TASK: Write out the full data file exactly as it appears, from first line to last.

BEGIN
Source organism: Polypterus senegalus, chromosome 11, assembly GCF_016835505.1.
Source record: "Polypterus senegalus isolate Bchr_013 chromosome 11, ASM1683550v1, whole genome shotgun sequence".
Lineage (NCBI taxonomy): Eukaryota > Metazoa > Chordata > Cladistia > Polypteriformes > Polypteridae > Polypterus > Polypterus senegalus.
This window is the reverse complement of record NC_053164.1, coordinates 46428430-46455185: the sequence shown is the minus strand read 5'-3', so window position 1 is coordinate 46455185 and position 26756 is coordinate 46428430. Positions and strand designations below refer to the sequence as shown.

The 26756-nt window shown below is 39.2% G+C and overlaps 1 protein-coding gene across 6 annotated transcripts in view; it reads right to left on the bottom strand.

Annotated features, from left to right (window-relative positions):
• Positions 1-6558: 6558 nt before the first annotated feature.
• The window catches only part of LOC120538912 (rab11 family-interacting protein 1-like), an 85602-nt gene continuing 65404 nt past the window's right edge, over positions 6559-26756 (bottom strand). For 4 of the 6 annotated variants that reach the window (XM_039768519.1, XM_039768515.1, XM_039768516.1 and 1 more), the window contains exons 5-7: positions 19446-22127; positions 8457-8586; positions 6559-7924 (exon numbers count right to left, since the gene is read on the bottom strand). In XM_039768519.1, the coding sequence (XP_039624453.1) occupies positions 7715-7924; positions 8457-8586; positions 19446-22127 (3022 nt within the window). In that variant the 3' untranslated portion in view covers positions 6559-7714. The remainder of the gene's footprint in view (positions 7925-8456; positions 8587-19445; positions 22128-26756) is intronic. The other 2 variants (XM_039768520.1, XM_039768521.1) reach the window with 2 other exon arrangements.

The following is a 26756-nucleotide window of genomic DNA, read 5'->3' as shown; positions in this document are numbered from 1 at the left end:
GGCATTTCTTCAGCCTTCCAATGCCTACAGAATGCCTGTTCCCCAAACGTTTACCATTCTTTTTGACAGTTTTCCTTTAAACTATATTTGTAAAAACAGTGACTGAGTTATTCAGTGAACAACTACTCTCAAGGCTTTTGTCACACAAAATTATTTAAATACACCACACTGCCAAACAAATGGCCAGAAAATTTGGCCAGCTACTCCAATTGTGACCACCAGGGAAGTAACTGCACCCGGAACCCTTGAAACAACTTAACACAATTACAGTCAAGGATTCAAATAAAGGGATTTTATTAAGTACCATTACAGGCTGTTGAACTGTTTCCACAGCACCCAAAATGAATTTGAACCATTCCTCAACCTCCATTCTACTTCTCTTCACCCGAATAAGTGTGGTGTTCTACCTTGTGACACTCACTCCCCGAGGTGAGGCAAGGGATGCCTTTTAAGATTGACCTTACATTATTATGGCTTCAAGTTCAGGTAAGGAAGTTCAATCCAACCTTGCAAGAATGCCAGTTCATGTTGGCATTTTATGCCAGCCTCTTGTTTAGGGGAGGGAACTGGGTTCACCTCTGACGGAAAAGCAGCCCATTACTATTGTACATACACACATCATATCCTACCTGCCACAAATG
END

Source organism: Polypterus senegalus, chromosome 11, assembly GCF_016835505.1.
Source record: "Polypterus senegalus isolate Bchr_013 chromosome 11, ASM1683550v1, whole genome shotgun sequence".
Lineage (NCBI taxonomy): Eukaryota > Metazoa > Chordata > Cladistia > Polypteriformes > Polypteridae > Polypterus > Polypterus senegalus.
This window is the reverse complement of record NC_053164.1, coordinates 46428430-46455185: the sequence shown is the minus strand read 5'-3', so window position 1 is coordinate 46455185 and position 26756 is coordinate 46428430. Positions and strand designations below refer to the sequence as shown.

The 26756-nt window shown below is 39.2% G+C and overlaps 1 protein-coding gene across 6 annotated transcripts in view; it reads right to left on the bottom strand.

Annotated features, from left to right (window-relative positions):
• Positions 1-6558: 6558 nt before the first annotated feature.
• The window catches only part of LOC120538912 (rab11 family-interacting protein 1-like), an 85602-nt gene continuing 65404 nt past the window's right edge, over positions 6559-26756 (bottom strand). For 4 of the 6 annotated variants that reach the window (XM_039768519.1, XM_039768515.1, XM_039768516.1 and 1 more), the window contains exons 5-7: positions 19446-22127; positions 8457-8586; positions 6559-7924 (exon numbers count right to left, since the gene is read on the bottom strand). In XM_039768519.1, the coding sequence (XP_039624453.1) occupies positions 7715-7924; positions 8457-8586; positions 19446-22127 (3022 nt within the window). In that variant the 3' untranslated portion in view covers positions 6559-7714. The remainder of the gene's footprint in view (positions 7925-8456; positions 8587-19445; positions 22128-26756) is intronic. The other 2 variants (XM_039768520.1, XM_039768521.1) reach the window with 2 other exon arrangements.

The following is a 26756-nucleotide window of genomic DNA, read 5'->3' as shown; positions in this document are numbered from 1 at the left end:
GGCATTTCTTCAGCCTTCCAATGCCTACAGAATGCCTGTTCCCCAAACGTTTACCATTCTTTTTGACAGTTTTCCTTTAAACTATATTTGTAAAAACAGTGACTGAGTTATTCAGTGAACAACTACTCTCAAGGCTTTTGTCACACAAAATTATTTAAATACACCACACTGCCAAACAAATGGCCAGAAAATTTGGCCAGCTACTCCAATTGTGACCACCAGGGAAGTAACTGCACCCGGAACCCTTGAAACAACTTAACACAATTACAGTCAAGGATTCAAATAAAGGGATTTTATTAAGTACCATTACAGGCTGTTGAACTGTTTCCACAGCACCCAAAATGAATTTGAACCATTCCTCAACCTCCATTCTACTTCTCTTCACCCGAATAAGTGTGGTGTTCTACCTTGTGACACTCACTCCCCGAGGTGAGGCAAGGGATGCCTTTTAAGATTGACCTTACATTATTATGGCTTCAAGTTCAGGTAAGGAAGTTCAATCCAACCTTGCAAGAATGCCAGTTCATGTTGGCATTTTATGCCAGCCTCTTGTTTAGGGGAGGGAACTGGGTTCACCTCTGACGGAAAAGCAGCCCATTACTATTGTACATACACACATCATATCCTACCTGCCACAAATG